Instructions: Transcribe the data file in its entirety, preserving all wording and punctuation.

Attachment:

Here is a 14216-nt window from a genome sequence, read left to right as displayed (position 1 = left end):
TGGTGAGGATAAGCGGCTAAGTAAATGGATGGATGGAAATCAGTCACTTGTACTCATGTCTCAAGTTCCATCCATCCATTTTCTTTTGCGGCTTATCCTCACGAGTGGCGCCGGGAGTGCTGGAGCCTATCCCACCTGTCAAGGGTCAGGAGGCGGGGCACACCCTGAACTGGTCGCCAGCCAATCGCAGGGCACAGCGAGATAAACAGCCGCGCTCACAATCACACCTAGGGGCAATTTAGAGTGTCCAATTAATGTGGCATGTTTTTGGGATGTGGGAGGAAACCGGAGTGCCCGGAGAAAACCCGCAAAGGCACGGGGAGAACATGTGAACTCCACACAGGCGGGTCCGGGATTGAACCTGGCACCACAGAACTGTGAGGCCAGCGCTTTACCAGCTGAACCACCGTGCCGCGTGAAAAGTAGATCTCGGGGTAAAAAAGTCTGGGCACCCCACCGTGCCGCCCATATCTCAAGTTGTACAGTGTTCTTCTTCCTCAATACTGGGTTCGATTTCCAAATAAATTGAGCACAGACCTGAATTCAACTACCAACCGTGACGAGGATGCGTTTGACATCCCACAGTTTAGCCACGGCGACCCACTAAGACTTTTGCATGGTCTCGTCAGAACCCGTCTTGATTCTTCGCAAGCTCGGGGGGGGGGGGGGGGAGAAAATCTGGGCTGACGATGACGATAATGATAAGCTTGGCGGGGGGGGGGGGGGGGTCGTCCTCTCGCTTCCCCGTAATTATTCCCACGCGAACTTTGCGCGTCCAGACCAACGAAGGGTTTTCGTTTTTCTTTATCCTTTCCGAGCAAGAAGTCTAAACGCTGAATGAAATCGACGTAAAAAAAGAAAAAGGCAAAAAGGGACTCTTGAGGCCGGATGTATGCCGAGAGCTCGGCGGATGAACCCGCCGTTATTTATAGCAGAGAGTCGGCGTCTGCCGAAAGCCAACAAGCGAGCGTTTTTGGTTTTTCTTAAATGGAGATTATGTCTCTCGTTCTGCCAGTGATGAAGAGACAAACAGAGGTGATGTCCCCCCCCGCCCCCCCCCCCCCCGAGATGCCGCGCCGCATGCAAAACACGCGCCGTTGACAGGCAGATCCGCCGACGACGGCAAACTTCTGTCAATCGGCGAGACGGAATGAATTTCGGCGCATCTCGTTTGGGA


Here is a 14216-nt window from a genome sequence, read left to right as displayed (position 1 = left end):
TGGTGAGGATAAGCGGCTAAGTAAATGGATGGATGGAAATCAGTCACTTGTACTCATGTCTCAAGTTCCATCCATCCATTTTCTTTTGCGGCTTATCCTCACGAGTGGCGCCGGGAGTGCTGGAGCCTATCCCACCTGTCAAGGGTCAGGAGGCGGGGCACACCCTGAACTGGTCGCCAGCCAATCGCAGGGCACAGCGAGATAAACAGCCGCGCTCACAATCACACCTAGGGGCAATTTAGAGTGTCCAATTAATGTGGCATGTTTTTGGGATGTGGGAGGAAACCGGAGTGCCCGGAGAAAACCCGCAAAGGCACGGGGAGAACATGTGAACTCCACACAGGCGGGTCCGGGATTGAACCTGGCACCACAGAACTGTGAGGCCAGCGCTTTACCAGCTGAACCACCGTGCCGCGTGAAAAGTAGATCTCGGGGTAAAAAAGTCTGGGCACCCCACCGTGCCGCCCATATCTCAAGTTGTACAGTGTTCTTCTTCCTCAATACTGGGTTCGATTTCCAAATAAATTGAGCACAGACCTGAATTCAACTACCAACCGTGACGAGGATGCGTTTGACATCCCACAGTTTAGCCACGGCGACCCACTAAGACTTTTGCATGGTCTCGTCAGAACCCGTCTTGATTCTTCGCAAGCTCGGGGGGGGGGGGGGGGAGAAAATCTGGGCTGACGATGACGATAATGATAAGCTTGGCGGGGGGGGGGGGGGGGTCGTCCTCTCGCTTCCCCGTAATTATTCCCACGCGAACTTTGCGCGTCCAGACCAACGAAGGGTTTTCGTTTTTCTTTATCCTTTCCGAGCAAGAAGTCTAAACGCTGAATGAAATCGACGTAAAAAAAGAAAAAGGCAAAAAGGGACTCTTGAGGCCGGATGTATGCCGAGAGCTCGGCGGATGAACCCGCCGTTATTTATAGCAGAGAGTCGGCGTCTGCCGAAAGCCAACAAGCGAGCGTTTTTGGTTTTTCTTAAATGGAGATTATGTCTCTCGTTCTGCCAGTGATGAAGAGACAAACAGAGGTGATGTCCCCCCCCGCCCCCCCCCCCCCCGAGATGCCGCGCCGCATGCAAAACACGCGCCGTTGACAGGCAGATCCGCCGACGACGGCAAACTTCTGTCAATCGGCGAGACGGAATGAATTTCGGCGCATCTCGTTTGGGA